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Geography

Farming in rural areas

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Agriculture, or farming, is a primary industry. Farmers cultivate crops and rear animals to produce food and other products. Agriculture is affected by many of the same factors and concerns as other types of industry.

There are a range of agricultural operations from large commercial farms to small subsistence farms. All of these farms work to supply the constant demand for agricultural produce.

Farming

Sheep graze on a farm in Devon

Sheep graze on a farm in Devon

Farms can be categorised according to what is being grown or reared, the size of the operation and the agricultural techniques being used.

Farming can be:

  • sedentary or nomadic
  • subsistence or commercial
  • arable, pastoral or mixed
  • extensive or intensive

Sedentary or nomadic?

  • Sedentary farming is when a farm is based in the same location all the time.
  • Nomadic farming is when a farmer moves from one place to another. This is common in some LEDCs [LEDC: A Less Economically Developed Country (LEDC) has low levels of development, based on economic indicators, such as gross domestic product (the country's income). ].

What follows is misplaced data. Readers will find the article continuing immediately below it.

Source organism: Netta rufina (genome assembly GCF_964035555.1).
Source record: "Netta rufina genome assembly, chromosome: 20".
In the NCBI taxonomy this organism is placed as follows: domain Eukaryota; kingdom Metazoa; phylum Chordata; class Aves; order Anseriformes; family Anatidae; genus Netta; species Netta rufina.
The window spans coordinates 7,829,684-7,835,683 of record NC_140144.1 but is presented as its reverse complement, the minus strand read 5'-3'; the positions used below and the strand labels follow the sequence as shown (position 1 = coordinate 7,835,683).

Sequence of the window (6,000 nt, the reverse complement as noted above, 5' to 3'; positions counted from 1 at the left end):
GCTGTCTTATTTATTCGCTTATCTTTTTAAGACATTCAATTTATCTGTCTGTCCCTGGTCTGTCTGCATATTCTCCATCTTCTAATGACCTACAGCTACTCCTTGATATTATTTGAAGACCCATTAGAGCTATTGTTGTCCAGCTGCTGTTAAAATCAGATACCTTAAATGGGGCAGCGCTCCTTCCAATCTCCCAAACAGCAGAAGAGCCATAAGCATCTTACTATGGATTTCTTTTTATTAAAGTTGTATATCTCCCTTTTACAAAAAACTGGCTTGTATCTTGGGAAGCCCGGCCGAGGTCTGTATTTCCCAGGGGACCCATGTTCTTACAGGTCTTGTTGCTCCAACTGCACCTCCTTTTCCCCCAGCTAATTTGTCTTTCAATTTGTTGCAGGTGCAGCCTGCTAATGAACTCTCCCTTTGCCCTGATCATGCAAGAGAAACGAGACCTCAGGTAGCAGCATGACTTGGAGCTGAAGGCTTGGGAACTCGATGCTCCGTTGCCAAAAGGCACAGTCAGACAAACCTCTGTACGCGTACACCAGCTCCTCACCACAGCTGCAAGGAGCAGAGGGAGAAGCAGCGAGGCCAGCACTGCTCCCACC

Subsistence or commercial?

  • Subsistence farming is when crops and animals are produced by a farmer to feed their family, rather than to take to market.
  • Commercial farming is when crops and animals are produced to sell at market for a profit.

Arable, pastoral or mixed?

  • Arable farms grow crops. Crops are plants that are harvested from the ground to be eaten or sold.
  • Pastoral farms rear animals - either for animal by-products such as milk, eggs or wool, or for meat.
  • Mixed farms grow crops and rear animals.

Extensive or intensive?

  • Extensive farming is where a relatively small amount of produce is generated from a large area of farmland.
  • Intensive farming is where a large amount of produce is generated from a relatively small area of land. Inputs will be high to achieve a high yield per hectare. Inputs could be either fertilisers, machines or labour.

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